Preference falsification is a type of signaling under which people misrepresent or fail to communicate their true preferences. This often occurs because people fear being judged for their true preferences. The concept was proposed by social scientist Timor Kuran in book Private Truth, Public Lies.
People are very sensitive to the social ramifications of being up-front about their beliefs. Because of this, people are capable of fooling themselves to the extent that they are not even aware of their own preferences. The concept is related to choice blindness, social proof, and the Emperor has no clothes.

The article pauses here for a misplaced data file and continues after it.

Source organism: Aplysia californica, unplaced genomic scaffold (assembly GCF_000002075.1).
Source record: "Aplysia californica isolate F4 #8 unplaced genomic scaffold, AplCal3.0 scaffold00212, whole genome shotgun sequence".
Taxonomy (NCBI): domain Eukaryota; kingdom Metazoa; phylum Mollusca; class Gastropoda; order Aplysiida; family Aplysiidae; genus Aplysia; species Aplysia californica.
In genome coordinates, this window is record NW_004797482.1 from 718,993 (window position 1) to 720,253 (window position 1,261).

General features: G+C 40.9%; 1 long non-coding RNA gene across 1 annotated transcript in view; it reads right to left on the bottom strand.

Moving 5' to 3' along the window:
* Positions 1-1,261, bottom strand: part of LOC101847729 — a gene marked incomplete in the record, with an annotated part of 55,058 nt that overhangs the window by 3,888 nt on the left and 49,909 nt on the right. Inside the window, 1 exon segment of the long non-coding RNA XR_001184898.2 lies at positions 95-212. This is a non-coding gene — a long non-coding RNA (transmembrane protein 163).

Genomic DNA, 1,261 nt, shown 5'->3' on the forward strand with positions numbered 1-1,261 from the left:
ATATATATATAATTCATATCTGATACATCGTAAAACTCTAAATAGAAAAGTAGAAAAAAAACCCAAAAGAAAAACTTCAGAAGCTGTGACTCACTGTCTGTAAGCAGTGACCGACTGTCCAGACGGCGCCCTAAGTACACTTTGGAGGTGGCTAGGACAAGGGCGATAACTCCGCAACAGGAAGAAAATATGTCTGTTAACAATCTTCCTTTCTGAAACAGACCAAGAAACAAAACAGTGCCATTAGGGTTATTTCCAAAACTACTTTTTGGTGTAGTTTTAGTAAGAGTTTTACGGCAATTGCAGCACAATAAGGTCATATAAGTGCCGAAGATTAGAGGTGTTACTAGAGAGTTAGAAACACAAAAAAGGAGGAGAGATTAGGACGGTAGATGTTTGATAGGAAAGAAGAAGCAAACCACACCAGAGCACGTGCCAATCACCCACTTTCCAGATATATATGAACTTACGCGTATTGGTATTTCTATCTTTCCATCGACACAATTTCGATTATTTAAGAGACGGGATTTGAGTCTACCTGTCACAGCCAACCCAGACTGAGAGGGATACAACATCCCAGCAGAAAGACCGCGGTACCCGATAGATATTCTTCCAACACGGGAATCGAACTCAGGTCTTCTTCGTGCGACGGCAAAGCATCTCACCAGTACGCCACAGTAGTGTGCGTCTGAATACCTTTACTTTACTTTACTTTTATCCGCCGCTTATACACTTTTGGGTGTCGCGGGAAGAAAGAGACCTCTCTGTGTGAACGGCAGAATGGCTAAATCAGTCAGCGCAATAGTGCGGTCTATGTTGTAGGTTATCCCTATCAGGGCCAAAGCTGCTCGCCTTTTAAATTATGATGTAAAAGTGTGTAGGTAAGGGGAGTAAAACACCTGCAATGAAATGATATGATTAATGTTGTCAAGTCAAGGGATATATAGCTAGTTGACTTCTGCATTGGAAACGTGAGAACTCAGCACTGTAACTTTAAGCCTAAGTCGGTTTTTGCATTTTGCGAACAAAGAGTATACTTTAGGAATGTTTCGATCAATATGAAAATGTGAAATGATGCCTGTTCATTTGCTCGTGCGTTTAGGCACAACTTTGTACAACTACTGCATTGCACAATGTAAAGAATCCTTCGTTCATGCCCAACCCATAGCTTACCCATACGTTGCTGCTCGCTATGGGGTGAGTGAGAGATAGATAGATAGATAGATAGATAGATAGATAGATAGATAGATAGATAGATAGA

Preference falsification has affects on political movements. When certain political opinions are considered socially desirable, and others socially undesirable, people may be reluctant to express positions outside of the Overton Window.
A high degree of preference falsification can make polling inaccurate, as in the election of Donald Trump and Brexit. It also entails a high degree of political potential energy, i.e., a silent majority. A politician can become successful by tapping into a set of positions that are popular but previously ignored for social status reasons.